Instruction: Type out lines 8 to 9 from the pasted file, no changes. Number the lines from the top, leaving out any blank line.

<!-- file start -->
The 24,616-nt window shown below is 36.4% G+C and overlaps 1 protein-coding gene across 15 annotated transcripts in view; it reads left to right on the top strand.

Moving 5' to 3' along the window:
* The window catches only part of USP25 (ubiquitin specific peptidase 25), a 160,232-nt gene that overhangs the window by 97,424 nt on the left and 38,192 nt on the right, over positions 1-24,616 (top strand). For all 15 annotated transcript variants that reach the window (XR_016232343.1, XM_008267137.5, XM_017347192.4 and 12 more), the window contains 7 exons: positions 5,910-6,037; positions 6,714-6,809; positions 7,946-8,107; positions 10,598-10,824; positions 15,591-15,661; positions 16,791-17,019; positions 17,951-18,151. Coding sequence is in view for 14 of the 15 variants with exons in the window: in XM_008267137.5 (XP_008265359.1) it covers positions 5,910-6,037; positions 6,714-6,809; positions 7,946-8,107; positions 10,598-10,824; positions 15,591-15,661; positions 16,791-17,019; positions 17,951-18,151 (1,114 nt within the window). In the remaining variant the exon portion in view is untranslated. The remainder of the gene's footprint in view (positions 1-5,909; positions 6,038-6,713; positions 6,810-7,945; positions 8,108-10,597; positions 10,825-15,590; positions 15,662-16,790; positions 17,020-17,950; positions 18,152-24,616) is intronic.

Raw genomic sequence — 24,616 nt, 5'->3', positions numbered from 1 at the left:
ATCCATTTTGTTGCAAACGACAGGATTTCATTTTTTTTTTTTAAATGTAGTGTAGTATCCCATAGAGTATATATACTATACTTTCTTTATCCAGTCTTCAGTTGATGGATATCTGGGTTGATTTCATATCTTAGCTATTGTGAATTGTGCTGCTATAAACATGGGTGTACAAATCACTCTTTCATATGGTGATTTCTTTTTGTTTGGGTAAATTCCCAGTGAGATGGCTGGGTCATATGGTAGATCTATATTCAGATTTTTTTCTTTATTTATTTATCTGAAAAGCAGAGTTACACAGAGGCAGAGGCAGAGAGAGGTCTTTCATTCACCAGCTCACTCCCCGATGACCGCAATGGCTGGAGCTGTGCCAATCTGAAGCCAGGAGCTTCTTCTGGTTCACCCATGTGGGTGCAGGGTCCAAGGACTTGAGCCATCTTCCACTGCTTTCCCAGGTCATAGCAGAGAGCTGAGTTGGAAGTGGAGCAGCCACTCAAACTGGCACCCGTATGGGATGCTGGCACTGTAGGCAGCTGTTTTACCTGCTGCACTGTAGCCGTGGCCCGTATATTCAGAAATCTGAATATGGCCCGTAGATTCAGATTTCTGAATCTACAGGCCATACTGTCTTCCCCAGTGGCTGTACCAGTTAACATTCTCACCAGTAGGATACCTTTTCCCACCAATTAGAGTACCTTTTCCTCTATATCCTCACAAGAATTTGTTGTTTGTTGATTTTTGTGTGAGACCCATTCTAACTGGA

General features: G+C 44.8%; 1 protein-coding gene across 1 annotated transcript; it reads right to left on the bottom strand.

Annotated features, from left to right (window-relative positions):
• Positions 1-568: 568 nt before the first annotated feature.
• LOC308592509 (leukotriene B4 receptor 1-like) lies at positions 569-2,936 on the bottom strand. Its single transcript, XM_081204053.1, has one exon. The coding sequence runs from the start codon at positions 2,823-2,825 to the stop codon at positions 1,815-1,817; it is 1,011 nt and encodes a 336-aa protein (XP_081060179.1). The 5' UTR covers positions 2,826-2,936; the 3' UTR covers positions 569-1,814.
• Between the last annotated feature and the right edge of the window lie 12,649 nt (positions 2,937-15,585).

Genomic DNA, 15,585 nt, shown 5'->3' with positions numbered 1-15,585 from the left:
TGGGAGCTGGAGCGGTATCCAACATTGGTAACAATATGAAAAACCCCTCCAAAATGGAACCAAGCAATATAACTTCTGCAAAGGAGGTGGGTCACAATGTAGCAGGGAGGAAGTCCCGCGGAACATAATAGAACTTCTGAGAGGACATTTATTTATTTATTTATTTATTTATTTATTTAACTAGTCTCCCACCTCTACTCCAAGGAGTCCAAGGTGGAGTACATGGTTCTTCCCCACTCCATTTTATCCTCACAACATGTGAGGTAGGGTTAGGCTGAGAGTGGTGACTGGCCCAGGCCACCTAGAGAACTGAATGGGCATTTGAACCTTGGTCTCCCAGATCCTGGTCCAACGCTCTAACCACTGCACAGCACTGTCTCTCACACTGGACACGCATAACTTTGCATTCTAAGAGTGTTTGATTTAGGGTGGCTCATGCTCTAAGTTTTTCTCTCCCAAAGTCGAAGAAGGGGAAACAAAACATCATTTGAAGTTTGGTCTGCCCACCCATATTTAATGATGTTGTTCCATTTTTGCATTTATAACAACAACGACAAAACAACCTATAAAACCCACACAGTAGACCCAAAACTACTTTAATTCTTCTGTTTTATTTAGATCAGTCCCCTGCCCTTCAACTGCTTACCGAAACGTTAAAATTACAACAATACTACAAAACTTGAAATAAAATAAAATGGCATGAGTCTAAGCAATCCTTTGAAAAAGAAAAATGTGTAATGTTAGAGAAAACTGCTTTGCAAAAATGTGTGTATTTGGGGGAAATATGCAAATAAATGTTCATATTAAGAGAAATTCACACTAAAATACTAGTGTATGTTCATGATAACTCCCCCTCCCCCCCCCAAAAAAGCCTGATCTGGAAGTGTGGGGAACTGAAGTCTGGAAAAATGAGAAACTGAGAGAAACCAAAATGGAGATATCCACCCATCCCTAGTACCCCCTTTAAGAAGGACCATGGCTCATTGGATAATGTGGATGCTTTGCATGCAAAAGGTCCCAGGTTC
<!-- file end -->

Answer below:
• Positions 1-568: 568 nt before the first annotated feature.
• LOC308592509 (leukotriene B4 receptor 1-like) lies at positions 569-2,936 on the bottom strand. Its single transcript, XM_081204053.1, has one exon. The coding sequence runs from the start codon at positions 2,823-2,825 to the stop codon at positions 1,815-1,817; it is 1,011 nt and encodes a 336-aa protein (XP_081060179.1). The 5' UTR covers positions 2,826-2,936; the 3' UTR covers positions 569-1,814.